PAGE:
Employers Mutual Casualty Company v. West et al

Filing 101

ORDER denying 72 Motion to Stay. Signed by District Judge Sharion Aycock on 1/9/2017. (adm)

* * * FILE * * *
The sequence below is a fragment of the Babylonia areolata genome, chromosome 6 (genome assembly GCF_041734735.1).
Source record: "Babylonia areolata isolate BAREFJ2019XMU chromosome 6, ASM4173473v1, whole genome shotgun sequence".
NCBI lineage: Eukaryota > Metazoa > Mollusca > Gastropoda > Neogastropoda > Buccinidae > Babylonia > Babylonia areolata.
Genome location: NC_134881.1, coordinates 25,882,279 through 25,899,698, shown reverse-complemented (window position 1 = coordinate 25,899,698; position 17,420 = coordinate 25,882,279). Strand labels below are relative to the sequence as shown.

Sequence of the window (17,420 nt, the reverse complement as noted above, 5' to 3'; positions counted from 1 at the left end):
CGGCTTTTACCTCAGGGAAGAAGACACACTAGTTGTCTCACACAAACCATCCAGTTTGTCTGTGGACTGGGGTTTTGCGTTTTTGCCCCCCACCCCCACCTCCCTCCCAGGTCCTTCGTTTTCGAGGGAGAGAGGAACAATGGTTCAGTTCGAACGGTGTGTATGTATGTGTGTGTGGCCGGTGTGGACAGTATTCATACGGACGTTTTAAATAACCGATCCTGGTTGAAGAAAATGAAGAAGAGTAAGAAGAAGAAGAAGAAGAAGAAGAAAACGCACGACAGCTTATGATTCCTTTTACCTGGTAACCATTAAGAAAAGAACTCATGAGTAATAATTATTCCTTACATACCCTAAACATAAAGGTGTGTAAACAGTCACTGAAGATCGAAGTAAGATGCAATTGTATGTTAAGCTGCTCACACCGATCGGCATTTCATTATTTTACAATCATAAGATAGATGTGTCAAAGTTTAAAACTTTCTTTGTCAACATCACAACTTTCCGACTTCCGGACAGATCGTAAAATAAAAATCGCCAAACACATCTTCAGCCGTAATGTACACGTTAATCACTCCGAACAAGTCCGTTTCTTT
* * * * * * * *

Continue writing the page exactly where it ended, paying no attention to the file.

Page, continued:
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IN THE UNITED STATES DISTRICT COURT FOR THE NORTHERN DISTRICT OF MISSISSIPPI ABERDEEN DIVISION EMPLOYERS MUTUAL CASUALTY COMPANY V. PLAINTIFF CASE NO. 1:16CV00004-SA-DAS BRYTNI WEST, et al. DEFENDANTS ORDER ON MOTION TO STAY CASE This matter comes before the Court on Littrell Construction Company, LLC, and Jason Littrell’s Motion to Stay Case [72]. Factual and Procedural Background Several complaints were filed against Defendants Littrell Construction Company, LLC and Jason Littrell in multiple civil actions in the Circuit Court of Oktibbeha County, Mississippi regarding faulty construction of multifamily dwellings. In this federal action, Plaintiff Employers Mutual Casualty Company seeks both a declaration of its rights and liabilities under insurance policies issued to Defendants, as well as injunctive relief against Defendants. Defendants assert that they are immune from any liability for damages which allegedly occurred, and therefore ask the court to stay any federal claims pending a decision from the Oktibbeha County Circuit Court. Analysis and Discussion Staying district court proceedings pending the resolution of related state-court litigation is effectively a decision to defer to the state court proceedings, and it is inappropriate in the absence of a finding that abstention is warranted. Saucier v. Aviva Life & Annuity Co., 701 F.3d 458, 465 (5th Cir. 2012). When a party seeks both coercive and declaratory relief, as Plaintiff does, the appropriateness of abstention must be assessed according to the “exceptional circumstances” doctrine set forth in Colorado River Water Conservation Dist. v. United States, 424 U.S. 800, 801, 96 S. Ct. 1236, 47 L. Ed. 2d 483 (1976). See also Black Sea Inv., Ltd. v. United Heritage Corp., 204 F.3d 647, 652 (5th Cir. 2000) (considering injunctive relief “coercive relief” for abstention purposes under Colorado River). The Colorado River standard “represents an ‘extraordinary and narrow exception’ to the ‘virtually unflagging obligation of the federal courts to exercise the jurisdiction given them.’” Black Sea, 204 F.3d at 650 (quoting Colorado River, 424 U.S. at 813, 96 S. Ct. 1236). Colorado River discretion to stay is available only where the state and federal proceedings are parallel—i.e., where the two suits involve the same parties and the same issues. Am. Guarantee & Liab. Ins. Co. v. Anco Insulations, Inc., 408 F.3d 248, 251 (5th Cir. 2005). In the case at bar, there are eleven (11) underlying cases in which Plaintiff is currently providing Defendants with a defense based on its insurance policy, but Plaintiff is not a party to any of those underlying cases. Though the issues are related, they are not parallel and the court lacks the obligation to entertain Defendants’ Motion to Stay. Even if the cases were truly parallel, “only the clearest of justifications will warrant” the federal court’s staying its hand. Colorado River, 424 U.S. at 819, 96 S. Ct. 1236. Defendants have not proposed justifications under any of the six factors commonly considered in determining whether exceptional circumstances exist that would permit a district court to decline exercising jurisdiction.1 Therefore, while the Court notes Defendants’ practical and equitable arguments regarding this issue, a stay of the proceedings is not necessary in this circumstance. Defendants’ Motion to Stay Case is DENIED. 1 The Supreme Court has not prescribed a “hard and fast rule” governing the appropriateness of Colorado River abstention, but it has set forth six relevant factors (1) assumption by either court of jurisdiction over a res; (2) the relative inconvenience of the forums; (3) the avoidance of piecemeal litigation; (4) the order in which jurisdiction was obtained by the concurrent forums; (5) whether and to what extent federal law provides the rules of decision on the merits; and (6) the adequacy of the state proceedings in protecting the rights of the party invoking federal jurisdiction. Colorado River, 424 U.S. 800, 96 S. Ct.1236. 2 SO ORDERED this 9th day of January, 2017. /s/ Sharion Aycock UNITED STATES DISTRICT JUDGE 3

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